Diacritics and Component Linking

I understand Glyphs can generate a new diacritic letter by linking the base letter and the diacritical mark.

In Unicode there are two versions of each diacritical mark, a standalone and a combining version. Ex. the circumflex mark has the 0x02C6 (standalone) and 0x302 (combining) versions, and the grave mark has the 0x060 (standalone) and 0x0300 (combining) versions, which copy Glyphs links to when generating the diacritic letter? Which way is the better practice?

I noticed most of the fonts contain only the standalone copies of the diacritical marks and the combining versions are missing. Is there any use for the standalone versions other than the dynamic linking to diacritic letters?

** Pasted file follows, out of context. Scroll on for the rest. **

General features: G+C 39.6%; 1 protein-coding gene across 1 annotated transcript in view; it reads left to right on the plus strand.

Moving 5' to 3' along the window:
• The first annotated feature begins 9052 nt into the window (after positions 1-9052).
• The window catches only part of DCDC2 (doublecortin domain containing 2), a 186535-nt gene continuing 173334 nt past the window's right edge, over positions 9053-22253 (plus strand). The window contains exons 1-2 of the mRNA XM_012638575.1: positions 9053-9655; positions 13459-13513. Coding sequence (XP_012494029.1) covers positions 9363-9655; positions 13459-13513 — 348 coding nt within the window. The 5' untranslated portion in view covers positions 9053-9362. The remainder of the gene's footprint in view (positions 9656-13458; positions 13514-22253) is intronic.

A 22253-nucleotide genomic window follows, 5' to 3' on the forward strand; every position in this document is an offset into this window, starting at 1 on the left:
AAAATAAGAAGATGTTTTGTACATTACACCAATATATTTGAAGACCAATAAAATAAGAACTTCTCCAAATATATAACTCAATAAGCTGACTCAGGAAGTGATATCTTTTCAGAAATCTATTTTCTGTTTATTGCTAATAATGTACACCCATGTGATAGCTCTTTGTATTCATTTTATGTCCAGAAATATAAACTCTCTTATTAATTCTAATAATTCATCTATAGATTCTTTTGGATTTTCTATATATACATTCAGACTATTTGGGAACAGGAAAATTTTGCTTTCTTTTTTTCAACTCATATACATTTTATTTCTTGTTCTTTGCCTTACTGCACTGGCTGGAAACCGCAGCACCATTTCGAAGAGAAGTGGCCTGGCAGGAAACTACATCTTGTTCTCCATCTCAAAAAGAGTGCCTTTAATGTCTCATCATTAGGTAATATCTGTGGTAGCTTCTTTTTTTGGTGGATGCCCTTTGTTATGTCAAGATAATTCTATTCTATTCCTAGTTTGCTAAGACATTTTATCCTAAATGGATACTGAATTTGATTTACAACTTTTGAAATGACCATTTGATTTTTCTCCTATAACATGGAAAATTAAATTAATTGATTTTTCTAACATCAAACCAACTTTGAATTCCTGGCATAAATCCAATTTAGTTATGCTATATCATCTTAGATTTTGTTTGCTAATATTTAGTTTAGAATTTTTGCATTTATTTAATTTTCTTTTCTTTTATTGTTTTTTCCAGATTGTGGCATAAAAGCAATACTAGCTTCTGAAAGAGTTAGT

Why exporting to OTF removes the component linking and dissolves the glyph into outlines, whereas exporting to TTF maintains the linking?

Standalone diaciritics is (unfortunately) very important. If you want to type some accented letters in Czech, Slovak and other languages, you first type the accent (for instance ˇ) and then the letter (n) – you will get ň. And as soon as you click ˇ (Czech or Slovak users have caron on their standard keyboard), ˇ appears in the cursor position. Omitting noncombining caron would be very confusing for users.

ZPlease read this tutorial:

I recommend doing the combining ones first, then just generate the non-combining marks, they will automatically be created as compounds.

And regarding your second question: PS-based OTFs are supposed to be all outlines, they use a different technique called subroutinisation. Components are a TT technology. Why do you ask?